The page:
Growing up in Bolivia, the sight of people chewing on coca leaves was something I saw (and smelled) almost every day. It was something very normal, somewhere between drinking a cup of coffee and smoking a cigarette. Hardly noteworthy.
Coca is of great importance for the indigenous population of Bolivia. It is a staple “snack”, as well as a gift you bring to business acquaintances and parties (like a bottle of wine). It is also used in rituals and offerings to the ancestors in the spirit realm.
All around the world ancient tribes have made use of plants as medicine. Some of them have hallucinogenic traits that helped shamans and elders reach into the spirit realm. (Coca is not one of them, btw)
In the 21st century western civilization, drugs are present and available in many shapes, sizes and contexts. There are drugs for those who want to dance longer, for those who want to experience the music more intensely, the ones who want to relax or those that want to make love.
Mary Jane, Molly and Alice
Growing up, many of my friends went through a Mary-Jane phase. Some of them still invite her in every evening or at least quite regularly. All though I am not one that ever partakes in this, I am quite accustomed to seeing the whole ritual unfold in front of me, in a matter of fact kind of way.
The step up to hard drugs is one that also happens, but less openly. None of my friends have ever bought or used hard drugs in front of me, but I don’t doubt some of them did go down that lane on nights out with me. Luckily, this never caused any problems (other than slightly annoying behavior).
Psychedelia is a different ballgame. My childhood friends were not into this. As the child of a flower-power father however, I think I did vaguely know about hallucinogenic drugs and what they do (in general terms). My dad has always been extremely open and outspoken about drug and sex related topics to a point that I just lost interest (does that make sense?).
However, I never actually saw anybody “going on a voyage” (not taking tripping street junks into account), let alone that I did anything like this myself. Those of you who have ever taken a peak at my bucketlist may have noticed that it does feature there, though.
Courage vs Comfort
The composition of my bucketlist may need some context. You see, the things I put on my bucketlist aren’t all things that I really WANT to do. For a large part, my bucketlist is actually a list of things that would bring me out of my comfort zone (and perhaps into the discomfort zone, but not per se).
Ticking one of those off my list would suggest I did something out of the ordinary. It might be something I am frightened of. Overcoming fear takes courage. Courageous deeds make for interesting stories, that you talk and laugh about later on in life. This in short, is why there is stuff I DON’T want to do on my bucketlist…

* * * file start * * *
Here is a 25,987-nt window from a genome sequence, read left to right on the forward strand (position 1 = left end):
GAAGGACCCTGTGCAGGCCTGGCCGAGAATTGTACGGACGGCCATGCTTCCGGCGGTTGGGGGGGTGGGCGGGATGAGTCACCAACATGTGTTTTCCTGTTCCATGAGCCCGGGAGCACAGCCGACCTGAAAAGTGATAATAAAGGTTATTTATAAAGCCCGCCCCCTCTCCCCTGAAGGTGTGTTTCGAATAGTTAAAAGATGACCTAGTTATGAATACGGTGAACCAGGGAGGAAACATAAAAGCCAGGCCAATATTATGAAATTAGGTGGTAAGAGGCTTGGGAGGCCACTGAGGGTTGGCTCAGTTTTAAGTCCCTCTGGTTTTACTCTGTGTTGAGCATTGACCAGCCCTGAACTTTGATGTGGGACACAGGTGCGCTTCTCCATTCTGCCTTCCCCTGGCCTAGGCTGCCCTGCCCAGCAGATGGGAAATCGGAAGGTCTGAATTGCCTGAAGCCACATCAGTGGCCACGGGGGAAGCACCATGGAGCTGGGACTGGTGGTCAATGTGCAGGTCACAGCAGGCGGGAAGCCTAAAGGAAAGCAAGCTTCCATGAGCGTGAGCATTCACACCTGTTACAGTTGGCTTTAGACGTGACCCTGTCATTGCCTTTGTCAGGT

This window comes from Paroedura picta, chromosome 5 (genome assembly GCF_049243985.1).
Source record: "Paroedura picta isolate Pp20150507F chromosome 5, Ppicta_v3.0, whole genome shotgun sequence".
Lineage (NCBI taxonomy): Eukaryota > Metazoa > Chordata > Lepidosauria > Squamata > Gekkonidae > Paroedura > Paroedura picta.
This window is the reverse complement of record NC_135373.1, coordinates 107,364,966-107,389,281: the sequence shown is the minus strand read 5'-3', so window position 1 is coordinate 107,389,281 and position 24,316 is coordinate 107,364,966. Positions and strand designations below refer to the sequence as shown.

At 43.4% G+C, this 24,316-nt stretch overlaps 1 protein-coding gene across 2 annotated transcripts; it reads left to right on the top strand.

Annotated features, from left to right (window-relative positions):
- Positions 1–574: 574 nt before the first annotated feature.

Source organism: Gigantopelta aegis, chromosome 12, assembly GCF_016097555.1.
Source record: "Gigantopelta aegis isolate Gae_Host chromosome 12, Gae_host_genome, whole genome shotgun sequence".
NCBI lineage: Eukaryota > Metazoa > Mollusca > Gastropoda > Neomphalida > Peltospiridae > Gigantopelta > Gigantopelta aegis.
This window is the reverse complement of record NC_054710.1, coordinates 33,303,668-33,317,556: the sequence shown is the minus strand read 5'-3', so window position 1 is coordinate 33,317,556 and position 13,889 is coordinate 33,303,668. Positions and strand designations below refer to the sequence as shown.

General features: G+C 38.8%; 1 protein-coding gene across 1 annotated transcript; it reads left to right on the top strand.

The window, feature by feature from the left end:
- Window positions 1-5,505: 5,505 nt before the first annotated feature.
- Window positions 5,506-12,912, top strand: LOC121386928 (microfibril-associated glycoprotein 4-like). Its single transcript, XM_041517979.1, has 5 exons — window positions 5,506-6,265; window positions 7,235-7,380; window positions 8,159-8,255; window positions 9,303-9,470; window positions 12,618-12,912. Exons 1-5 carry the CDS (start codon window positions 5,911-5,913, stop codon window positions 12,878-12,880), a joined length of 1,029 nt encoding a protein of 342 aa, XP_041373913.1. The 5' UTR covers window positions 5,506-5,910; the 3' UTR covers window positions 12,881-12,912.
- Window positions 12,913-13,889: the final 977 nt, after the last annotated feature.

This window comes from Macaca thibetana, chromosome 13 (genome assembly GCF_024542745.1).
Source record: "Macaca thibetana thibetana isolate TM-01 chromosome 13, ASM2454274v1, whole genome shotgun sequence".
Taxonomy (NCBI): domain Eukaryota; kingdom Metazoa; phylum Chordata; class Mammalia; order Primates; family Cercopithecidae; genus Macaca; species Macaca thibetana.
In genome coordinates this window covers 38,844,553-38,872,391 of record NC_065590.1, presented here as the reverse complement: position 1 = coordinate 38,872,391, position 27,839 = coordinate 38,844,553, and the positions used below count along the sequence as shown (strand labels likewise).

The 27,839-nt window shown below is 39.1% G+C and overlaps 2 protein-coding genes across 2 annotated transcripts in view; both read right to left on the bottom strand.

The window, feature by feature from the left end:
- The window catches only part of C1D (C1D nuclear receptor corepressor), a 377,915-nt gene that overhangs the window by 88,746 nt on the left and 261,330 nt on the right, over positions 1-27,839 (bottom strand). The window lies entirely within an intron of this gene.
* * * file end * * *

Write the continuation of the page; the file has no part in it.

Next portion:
Now… I could go on a rant about the sanctity of my comfort zone and present you with all the reasons why this lovely space is a perfectly acceptable place to reside in for ever, but I’ll save that for some other time.
Actually, I take that back… I just did a quick search on “comfort zone”, looking for a good pic to insert in this post and I did not like what I saw… So I decided a small rant is actually justified.
What bothers me is that “being in your comfort zone” has somehow become synonymous to “being afraid” (I know, I kind of suggest it myself a couple of paragraphs back, but that doesn’t mean YOU are allowed to say it too!). I also don’t like how all these online depictions insinuate that my comfort zone is small and unexciting. F*** you, internetz!
OK, now we can continue.
Plugging into the cosmos
Despite not being a smoker, drinker or pill popper (etc), I somehow did befriend some joyful trippers in the course of my life, my current boyfriend, G, being one of them.
All though G can be extremely rational he also has this very spiritual (spacey?) side. I like this about him, but I must admit there are times when I can not completely grasp what he is trying to tell me. My logic does not allow it.
This brings me to the main topic of this blog (I know, finally right?? I swear I am not a stoner, but I do have the hardest time getting to the point 😛 ).
People who have used psychedelics tend to say it changed their view of reality. It makes them “understand” things in a more “profound” way. They describe having plugged in to “something bigger” and feel more connected to the cosmos because of it.
I could roll my eyes and dismiss this type of explanation as hippie trippy bullshit, but I don’t want to do that. I do take the witness accounts of people’s hallucinogenic experiences seriously. I am intrigued by them (but not enough to go in and experience it for myself, apparently).
A sentence that is likely to come up when talking to people with mindtripping experiences is “I can’t explain it to you if you haven’t done it”.
Wait, what? Did that part of your brain that stores vocabulary and grammar get erased? I thought you plugged into the cosmos and activated all these fancy parts of your brain that are normally dormant… but somehow you became dumber?
“Inexplicable” is not a thing! If you believe it is, then whatever drug you took didn’t do shit to your understanding of anything.
I mean, I get it; How do you explain the color green to a blind person? You can try, but there are really no words to use that explain it in a way that doesn’t require the other person having laid eyes on something in the color green at some point in their life.
My annoyance always fuels my stubbornness. This makes for a bit of a confusing situation in this case. Pigheadedly standing up against the idea of using drugs is not the way rebellion usually works.
The result is me rocking the “straight-laced goody-two-shoes”-look on the highway of my comfort zone. YEAAAH, I’m a rebel like that.